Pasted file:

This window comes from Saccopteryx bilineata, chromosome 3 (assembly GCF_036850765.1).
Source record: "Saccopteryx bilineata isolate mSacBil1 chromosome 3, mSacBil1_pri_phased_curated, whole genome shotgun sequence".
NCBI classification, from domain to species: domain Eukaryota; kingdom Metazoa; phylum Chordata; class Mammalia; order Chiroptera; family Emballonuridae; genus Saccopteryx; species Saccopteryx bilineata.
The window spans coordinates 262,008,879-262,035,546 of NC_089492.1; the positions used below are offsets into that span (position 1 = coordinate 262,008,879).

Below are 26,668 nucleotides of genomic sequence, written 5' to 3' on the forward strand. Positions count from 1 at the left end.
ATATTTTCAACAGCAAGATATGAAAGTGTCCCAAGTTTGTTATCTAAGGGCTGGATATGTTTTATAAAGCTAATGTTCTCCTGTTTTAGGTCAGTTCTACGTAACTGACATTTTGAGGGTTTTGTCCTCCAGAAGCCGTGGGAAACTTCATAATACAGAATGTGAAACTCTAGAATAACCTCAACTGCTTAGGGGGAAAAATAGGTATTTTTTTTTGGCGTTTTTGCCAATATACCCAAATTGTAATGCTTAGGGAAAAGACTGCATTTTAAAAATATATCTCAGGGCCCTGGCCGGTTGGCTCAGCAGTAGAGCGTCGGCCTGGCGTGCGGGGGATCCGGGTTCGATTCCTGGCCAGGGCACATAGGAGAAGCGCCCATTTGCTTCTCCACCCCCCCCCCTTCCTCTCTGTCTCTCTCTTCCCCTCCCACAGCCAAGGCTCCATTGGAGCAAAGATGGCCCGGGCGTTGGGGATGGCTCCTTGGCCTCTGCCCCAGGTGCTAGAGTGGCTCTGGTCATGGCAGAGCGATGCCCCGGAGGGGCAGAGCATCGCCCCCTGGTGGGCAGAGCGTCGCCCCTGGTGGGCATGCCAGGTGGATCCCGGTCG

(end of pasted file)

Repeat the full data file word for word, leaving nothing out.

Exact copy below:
This window comes from Saccopteryx bilineata, chromosome 3 (assembly GCF_036850765.1).
Source record: "Saccopteryx bilineata isolate mSacBil1 chromosome 3, mSacBil1_pri_phased_curated, whole genome shotgun sequence".
NCBI classification, from domain to species: domain Eukaryota; kingdom Metazoa; phylum Chordata; class Mammalia; order Chiroptera; family Emballonuridae; genus Saccopteryx; species Saccopteryx bilineata.
The window spans coordinates 262,008,879-262,035,546 of NC_089492.1; the positions used below are offsets into that span (position 1 = coordinate 262,008,879).

Below are 26,668 nucleotides of genomic sequence, written 5' to 3' on the forward strand. Positions count from 1 at the left end.
ATATTTTCAACAGCAAGATATGAAAGTGTCCCAAGTTTGTTATCTAAGGGCTGGATATGTTTTATAAAGCTAATGTTCTCCTGTTTTAGGTCAGTTCTACGTAACTGACATTTTGAGGGTTTTGTCCTCCAGAAGCCGTGGGAAACTTCATAATACAGAATGTGAAACTCTAGAATAACCTCAACTGCTTAGGGGGAAAAATAGGTATTTTTTTTTGGCGTTTTTGCCAATATACCCAAATTGTAATGCTTAGGGAAAAGACTGCATTTTAAAAATATATCTCAGGGCCCTGGCCGGTTGGCTCAGCAGTAGAGCGTCGGCCTGGCGTGCGGGGGATCCGGGTTCGATTCCTGGCCAGGGCACATAGGAGAAGCGCCCATTTGCTTCTCCACCCCCCCCCCTTCCTCTCTGTCTCTCTCTTCCCCTCCCACAGCCAAGGCTCCATTGGAGCAAAGATGGCCCGGGCGTTGGGGATGGCTCCTTGGCCTCTGCCCCAGGTGCTAGAGTGGCTCTGGTCATGGCAGAGCGATGCCCCGGAGGGGCAGAGCATCGCCCCCTGGTGGGCAGAGCGTCGCCCCTGGTGGGCATGCCAGGTGGATCCCGGTCG